Factors Determining the Susceptibility of Cows to Mastitis and Losses Incurred by Producers Due to the Disease – A Review

Zygmunt Litwińczuk 1 , Jolanta Król 2  and Aneta Brodziak 1
  • 1 Department of Breeding and Conservation of Cattle Genetic Resources
  • 2 Department of Commodity Science and Processing of Raw Animal Materials, University of Life Sciences in Lublin, Akademicka 13, 20-950 Lublin, Poland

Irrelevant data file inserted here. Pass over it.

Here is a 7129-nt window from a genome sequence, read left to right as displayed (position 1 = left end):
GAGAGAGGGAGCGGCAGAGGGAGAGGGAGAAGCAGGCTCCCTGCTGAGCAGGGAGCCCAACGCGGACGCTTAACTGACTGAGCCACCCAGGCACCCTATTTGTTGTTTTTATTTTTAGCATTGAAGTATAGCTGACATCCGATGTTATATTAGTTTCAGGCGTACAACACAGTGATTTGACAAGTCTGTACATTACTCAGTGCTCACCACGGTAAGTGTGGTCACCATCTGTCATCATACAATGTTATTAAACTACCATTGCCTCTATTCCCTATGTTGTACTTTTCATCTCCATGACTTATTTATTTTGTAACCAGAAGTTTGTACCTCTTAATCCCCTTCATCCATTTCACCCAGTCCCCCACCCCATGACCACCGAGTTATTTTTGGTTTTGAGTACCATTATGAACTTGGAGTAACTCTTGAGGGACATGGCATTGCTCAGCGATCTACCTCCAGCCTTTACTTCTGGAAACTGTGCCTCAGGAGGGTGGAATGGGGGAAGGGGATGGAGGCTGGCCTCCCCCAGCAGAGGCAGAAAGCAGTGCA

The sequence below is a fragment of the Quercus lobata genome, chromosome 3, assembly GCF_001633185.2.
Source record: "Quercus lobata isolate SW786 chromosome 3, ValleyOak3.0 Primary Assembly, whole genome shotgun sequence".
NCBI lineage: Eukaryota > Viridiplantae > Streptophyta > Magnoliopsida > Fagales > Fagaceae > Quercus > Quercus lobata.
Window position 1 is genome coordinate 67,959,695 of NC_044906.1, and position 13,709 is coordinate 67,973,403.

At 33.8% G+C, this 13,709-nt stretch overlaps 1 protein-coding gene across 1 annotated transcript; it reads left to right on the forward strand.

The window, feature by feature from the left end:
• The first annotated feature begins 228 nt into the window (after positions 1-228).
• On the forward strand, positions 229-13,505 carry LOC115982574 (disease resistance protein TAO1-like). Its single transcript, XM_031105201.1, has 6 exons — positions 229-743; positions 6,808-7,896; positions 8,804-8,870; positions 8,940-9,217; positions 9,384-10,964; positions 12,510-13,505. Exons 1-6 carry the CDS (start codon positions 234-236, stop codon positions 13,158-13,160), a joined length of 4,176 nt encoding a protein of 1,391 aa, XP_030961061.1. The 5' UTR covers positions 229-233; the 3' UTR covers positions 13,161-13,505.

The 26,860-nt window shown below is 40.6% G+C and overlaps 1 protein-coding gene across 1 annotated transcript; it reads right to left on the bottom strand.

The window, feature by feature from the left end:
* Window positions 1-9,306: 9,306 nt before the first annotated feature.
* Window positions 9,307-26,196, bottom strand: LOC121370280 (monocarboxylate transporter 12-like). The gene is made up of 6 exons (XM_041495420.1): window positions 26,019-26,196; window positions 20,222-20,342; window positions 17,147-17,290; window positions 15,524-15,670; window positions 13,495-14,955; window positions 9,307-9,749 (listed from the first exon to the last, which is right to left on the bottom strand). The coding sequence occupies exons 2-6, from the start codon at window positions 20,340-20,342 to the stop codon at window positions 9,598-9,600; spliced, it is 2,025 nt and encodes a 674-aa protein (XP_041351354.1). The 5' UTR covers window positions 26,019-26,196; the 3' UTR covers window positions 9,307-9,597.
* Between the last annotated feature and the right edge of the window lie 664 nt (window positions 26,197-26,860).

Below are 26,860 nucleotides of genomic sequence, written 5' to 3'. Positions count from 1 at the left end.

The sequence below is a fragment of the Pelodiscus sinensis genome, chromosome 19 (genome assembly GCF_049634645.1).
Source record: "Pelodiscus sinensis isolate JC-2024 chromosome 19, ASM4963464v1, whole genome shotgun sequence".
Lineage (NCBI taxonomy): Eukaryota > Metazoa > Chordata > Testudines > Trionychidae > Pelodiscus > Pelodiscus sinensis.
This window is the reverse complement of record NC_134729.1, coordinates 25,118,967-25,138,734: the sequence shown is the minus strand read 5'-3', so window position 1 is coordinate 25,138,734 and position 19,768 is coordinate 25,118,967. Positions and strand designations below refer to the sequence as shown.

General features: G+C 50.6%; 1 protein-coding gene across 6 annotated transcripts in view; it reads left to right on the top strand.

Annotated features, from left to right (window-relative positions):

The aim of the paper was to discuss the factors determining the susceptibility of cows to mastitis, the most important for breeders, including losses incurred by milk producers due to the disease. Inflammations of mammary gland are common and the most awkward problem which dairy farmers face around the world. In the case of clinical udder inflammation, it is estimated that the cost of mastitis is about 200 € per cow with fluctuations from 100 even up to 1000 €. Resistance, i.e. the susceptibility of cows to mastitis, is conditioned genetically. The possibility of BoLA and lactoferrin gene polymorphism, using in the selection cows resistant to mastitis, is indicated. Bacteria inhabiting the mammary gland, and the living environment of animals are primarily the main etiological factor. Moreover, many authors indicate the differences between breeds of cows in resistance to mastitis. High-productive breeds are generally more susceptible to the udder inflammation, in comparison to the local breeds. The greatest reduction in milk yield is observed in the case of these breeds, and especially in Holstein-Friesian breed, in which the decline of daily yield at somatic cell count (SCC) amounting above 500,000 per ml of milk can reach 25%. The probability of mastitis occurrence increases with an age of cows and following lactation, and dry period is a time of increased risk. Higher incidence of inflammation is also associated with abnormalities in the construction of the udder (unevenly developed quarters, too long or too short teats). In recent years, a possible relationship between feeding system of cows with their resistance to udder infections has been reported. It is emphasized that a deficiency of selenium and vitamins A and E in the ration may contribute to the increase in the number of mastitis incidences. There are, however, unclear opinions of various authors on the effect of automatic milking system on udder health.

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